Catherine Welbes, born in 1881, lives together with her husband Alex Krieps in Differdange, rue de la poste. They had three children, Marguerite, Mathias (better known as Albert) and Emile. They ran a small agricultural farm and a sawmill. In 1932, the family was put to the test for the first time: Alex Krieps lost his life in a tragic accident.
A few years later, the invasion of the German troops inflicted further misfortune on the family, which had joined the Resistance and offered refuge to the rebels. The daughter Marguerite and her husband François Graeve, who also live in the family house, become smugglers. Together with Josy Goerres, the son Emile created the organisation "Service d'Action et de Renseignement des Patriotes Indépendants" (SAR-PI-MEN). Their mission was to smuggle Luxembourgers and prisoners of war to France.
Emile Krieps was arrested by the Gestapo, released from the Hinzert camp, and finally managed to reach London. Following a denunciation, the Graeve couple had to flee. The Germans questioned Catherine Krieps-Welbes in her kitchen about her daughter Marguerite's whereabouts, without suspecting that under the kitchen bench was a young Luxembourger. The situation becomes critical when a photo falls out of the interrogator's hand: the young Luxembourger might be seen. Catherine Krieps-Welbes quickly picks up the photo before the refractory can be found.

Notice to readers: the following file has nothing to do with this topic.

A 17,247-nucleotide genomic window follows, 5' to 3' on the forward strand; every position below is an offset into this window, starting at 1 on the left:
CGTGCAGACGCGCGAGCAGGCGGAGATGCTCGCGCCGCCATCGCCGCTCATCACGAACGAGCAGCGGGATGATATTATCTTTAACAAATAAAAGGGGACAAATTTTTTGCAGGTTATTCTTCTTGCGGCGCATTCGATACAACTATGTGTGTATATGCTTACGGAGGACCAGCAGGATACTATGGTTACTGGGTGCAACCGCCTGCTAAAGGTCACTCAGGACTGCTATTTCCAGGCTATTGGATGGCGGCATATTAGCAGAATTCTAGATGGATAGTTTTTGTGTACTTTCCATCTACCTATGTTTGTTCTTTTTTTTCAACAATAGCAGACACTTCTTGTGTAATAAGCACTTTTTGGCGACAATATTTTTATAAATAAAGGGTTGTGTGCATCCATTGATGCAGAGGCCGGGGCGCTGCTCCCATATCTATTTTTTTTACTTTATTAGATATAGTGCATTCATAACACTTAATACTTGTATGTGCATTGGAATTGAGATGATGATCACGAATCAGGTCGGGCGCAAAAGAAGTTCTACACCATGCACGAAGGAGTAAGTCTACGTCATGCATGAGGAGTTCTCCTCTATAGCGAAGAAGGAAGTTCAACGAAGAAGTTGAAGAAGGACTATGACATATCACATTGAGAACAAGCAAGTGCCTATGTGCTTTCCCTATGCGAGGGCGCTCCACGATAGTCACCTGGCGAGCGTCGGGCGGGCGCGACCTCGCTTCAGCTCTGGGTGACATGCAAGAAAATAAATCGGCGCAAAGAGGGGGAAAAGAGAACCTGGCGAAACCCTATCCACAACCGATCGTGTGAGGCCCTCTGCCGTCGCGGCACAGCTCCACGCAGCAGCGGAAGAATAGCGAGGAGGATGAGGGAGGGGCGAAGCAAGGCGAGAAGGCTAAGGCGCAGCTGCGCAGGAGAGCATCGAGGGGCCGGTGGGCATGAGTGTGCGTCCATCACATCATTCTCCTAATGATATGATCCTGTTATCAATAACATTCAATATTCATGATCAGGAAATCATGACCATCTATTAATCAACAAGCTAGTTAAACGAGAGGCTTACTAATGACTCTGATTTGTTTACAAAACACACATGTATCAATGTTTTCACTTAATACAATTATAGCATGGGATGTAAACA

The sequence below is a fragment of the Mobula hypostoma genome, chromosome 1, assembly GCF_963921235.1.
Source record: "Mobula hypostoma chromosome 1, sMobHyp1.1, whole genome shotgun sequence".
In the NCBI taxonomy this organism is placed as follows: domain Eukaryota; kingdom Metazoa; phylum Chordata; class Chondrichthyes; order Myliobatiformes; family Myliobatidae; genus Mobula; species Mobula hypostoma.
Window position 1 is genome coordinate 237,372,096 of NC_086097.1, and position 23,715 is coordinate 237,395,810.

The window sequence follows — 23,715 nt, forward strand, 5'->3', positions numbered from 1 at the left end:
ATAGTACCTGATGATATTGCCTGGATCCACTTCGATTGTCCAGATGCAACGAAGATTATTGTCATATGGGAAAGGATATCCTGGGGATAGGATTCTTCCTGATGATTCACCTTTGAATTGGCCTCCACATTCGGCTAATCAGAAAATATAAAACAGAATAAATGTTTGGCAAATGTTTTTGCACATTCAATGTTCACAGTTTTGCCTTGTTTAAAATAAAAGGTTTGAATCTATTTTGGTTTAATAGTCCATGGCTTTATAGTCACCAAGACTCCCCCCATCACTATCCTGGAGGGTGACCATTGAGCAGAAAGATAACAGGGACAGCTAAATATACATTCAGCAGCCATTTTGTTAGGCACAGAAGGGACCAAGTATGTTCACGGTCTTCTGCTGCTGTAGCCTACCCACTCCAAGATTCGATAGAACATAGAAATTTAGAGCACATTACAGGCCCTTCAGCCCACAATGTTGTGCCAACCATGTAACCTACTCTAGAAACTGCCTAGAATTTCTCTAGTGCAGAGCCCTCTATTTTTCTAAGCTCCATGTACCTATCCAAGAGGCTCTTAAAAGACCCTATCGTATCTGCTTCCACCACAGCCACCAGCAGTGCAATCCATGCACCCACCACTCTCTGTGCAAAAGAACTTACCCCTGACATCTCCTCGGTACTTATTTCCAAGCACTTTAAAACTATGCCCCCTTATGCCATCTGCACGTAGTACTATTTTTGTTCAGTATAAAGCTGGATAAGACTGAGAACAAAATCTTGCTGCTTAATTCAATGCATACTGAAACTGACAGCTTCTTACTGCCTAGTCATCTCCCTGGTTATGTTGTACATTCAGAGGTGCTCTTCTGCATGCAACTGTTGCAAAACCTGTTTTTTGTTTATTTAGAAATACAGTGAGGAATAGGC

The German occupiers are determined to find her daughter and even arrest Catherine and her son Albert. In the Villa Pauly, the woman, aged about 60, and the young man are subjected to horrible torture. Albert is taken to the concentration camp in Hinzert. Catherine Krieps-Welbes was imprisoned in the Grund for six days, only to be released later for lack of evidence.² Although she found refuge with her sister in Vianden, she was increasingly uncertain about the fate of her children.
It is a great relief when the mother finds her children safe and sound after the war.
Catherine Krieps-Welbes was awarded the Resistance Cross. She died in 1954